The inscriptions are as follows:
Flanking the central cartouche are four panels inscribed:
shabih-e salatin-e qajar amal-e isma'il 1269
(The portraits of the Qajar kings. The work of Isma'il 1269/1852-3 AD).
The other inscriptions all identify the subjects. They are read as follows.
muhammad shah-e ghazi al-sultan-e ghazi
al-sultan ibn al-sultan nasir al-din shah-e ghazi
majlis-e thani nasr al-din shah-e ghazi
majlis-e seyum shabih-e fath'ali shah-e ghazi
al-sultan fath'alishah-e qajar
On the sides, the portraits are identified as:
The portrait of Fath'ali Khan Qajar
The portrait of Agha Muhammad Khan Qajar
The portrait of Husaynquli Khan Qajar
The portrait of Muhammad Hasan Khan Qajar
'Abbas Mirza Na'ib al-Saltana
The portrait of Muhammad 'Ali Mirza
The portraits are not only of the Qajar kings but also of the leaders of the family before the Qajars came to power such as Fath'Ali Khan (d.1139/1726), his son Muhammad Hasan Khan, and grandson Husaynquli Khan, father of Fath 'Ali Shah. Each is depicted as the central figure surrounded by numerous courtiers. Also similarly depicted are early nineteenth century princes such as 'Ali Shah (Zill al-Sultan), Muhammad 'Ali Mirza, Husayn'ali Mirza and 'Abbas Mirza Na'ib al-Saltana.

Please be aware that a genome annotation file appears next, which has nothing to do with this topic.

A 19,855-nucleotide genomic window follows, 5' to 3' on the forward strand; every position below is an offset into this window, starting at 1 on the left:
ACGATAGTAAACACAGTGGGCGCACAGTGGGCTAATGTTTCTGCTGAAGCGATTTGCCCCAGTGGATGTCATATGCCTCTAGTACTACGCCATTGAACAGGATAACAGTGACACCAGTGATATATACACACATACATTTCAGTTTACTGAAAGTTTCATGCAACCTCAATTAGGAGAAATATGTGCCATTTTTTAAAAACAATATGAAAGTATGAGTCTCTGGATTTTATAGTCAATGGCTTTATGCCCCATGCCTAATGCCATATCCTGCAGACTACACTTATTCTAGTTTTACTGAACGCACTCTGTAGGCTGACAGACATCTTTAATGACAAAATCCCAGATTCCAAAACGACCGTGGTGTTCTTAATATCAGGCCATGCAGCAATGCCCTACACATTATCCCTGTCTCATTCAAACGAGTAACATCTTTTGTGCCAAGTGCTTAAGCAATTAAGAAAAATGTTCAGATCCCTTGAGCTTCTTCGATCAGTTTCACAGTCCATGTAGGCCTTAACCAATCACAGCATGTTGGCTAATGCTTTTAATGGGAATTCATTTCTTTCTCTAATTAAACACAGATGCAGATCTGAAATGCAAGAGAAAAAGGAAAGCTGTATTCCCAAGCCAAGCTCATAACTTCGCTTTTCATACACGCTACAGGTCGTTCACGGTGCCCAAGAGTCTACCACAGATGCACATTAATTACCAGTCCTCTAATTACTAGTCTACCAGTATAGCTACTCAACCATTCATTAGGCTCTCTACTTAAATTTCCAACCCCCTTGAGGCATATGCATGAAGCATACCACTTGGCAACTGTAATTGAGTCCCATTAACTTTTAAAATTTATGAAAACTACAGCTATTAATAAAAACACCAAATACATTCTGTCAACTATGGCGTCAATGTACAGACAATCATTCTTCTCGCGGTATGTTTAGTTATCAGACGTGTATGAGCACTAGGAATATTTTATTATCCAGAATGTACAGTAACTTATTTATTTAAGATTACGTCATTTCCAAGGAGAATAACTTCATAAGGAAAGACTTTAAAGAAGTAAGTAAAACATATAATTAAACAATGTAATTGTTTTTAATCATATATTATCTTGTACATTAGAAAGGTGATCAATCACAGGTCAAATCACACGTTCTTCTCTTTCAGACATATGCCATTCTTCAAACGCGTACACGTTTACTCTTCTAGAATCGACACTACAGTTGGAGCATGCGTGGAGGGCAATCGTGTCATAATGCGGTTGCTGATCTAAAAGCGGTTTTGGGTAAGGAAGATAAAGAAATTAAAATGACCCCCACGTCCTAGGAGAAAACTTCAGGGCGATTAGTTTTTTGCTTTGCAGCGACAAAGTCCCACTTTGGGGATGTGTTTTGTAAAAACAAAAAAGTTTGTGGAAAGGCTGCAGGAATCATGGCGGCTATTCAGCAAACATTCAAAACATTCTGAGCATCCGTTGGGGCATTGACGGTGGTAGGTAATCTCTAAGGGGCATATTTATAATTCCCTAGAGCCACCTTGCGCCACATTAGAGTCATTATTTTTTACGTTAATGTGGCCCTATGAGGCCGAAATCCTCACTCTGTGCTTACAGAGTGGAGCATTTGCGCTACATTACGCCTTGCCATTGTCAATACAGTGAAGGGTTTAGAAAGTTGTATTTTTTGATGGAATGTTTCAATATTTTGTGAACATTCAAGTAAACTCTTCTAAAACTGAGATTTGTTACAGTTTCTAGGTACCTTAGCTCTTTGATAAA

The depiction of so many members of the Qajar royal family strongly reinforces the length of the pedigree and the importance of the dynasty. At a time when the shah was still relatively newly on the throne, there is obviously a strong political message here. It is interesting to note that, in the penbox with very similar layout by the same artist some fifteen years later, offered as lot 93 in this sale, the shah is now looking to the shahnama for his true antecedents, rather than the immediate members of his family seen here.
Muhammad Isma'il was a painter at the Qajar court for almost all his career, being awarded the title naqqash basi or painter laureate. His style was strongly influenced by Najaf 'Ali, and it is possible that the two were related, although the suggestion that Muhammad Isma'il was Najaf 'Ali's brother has now been discounted. (N. D. Khalili, B. W. Robinson and T. Stanley: Lacquer of the Islamic Lands, part two, London, 1997, p.26). He specialised in the minute depiction of numerous figures, many of them individual portraits. His largest published work, a casket in Berne, is covered with battle scenes in which more than a thousand figures have been counted (B. W. Robinson: "Persian Lacquer in the Bern historical Museum", Iran, VIII, 1970, pp.48-9). The Khalili Collection holds a particularly large and fully representative selection of his work (Khalili, Robinson and Stanley, op.cit, nos.241-269, pp.46-79).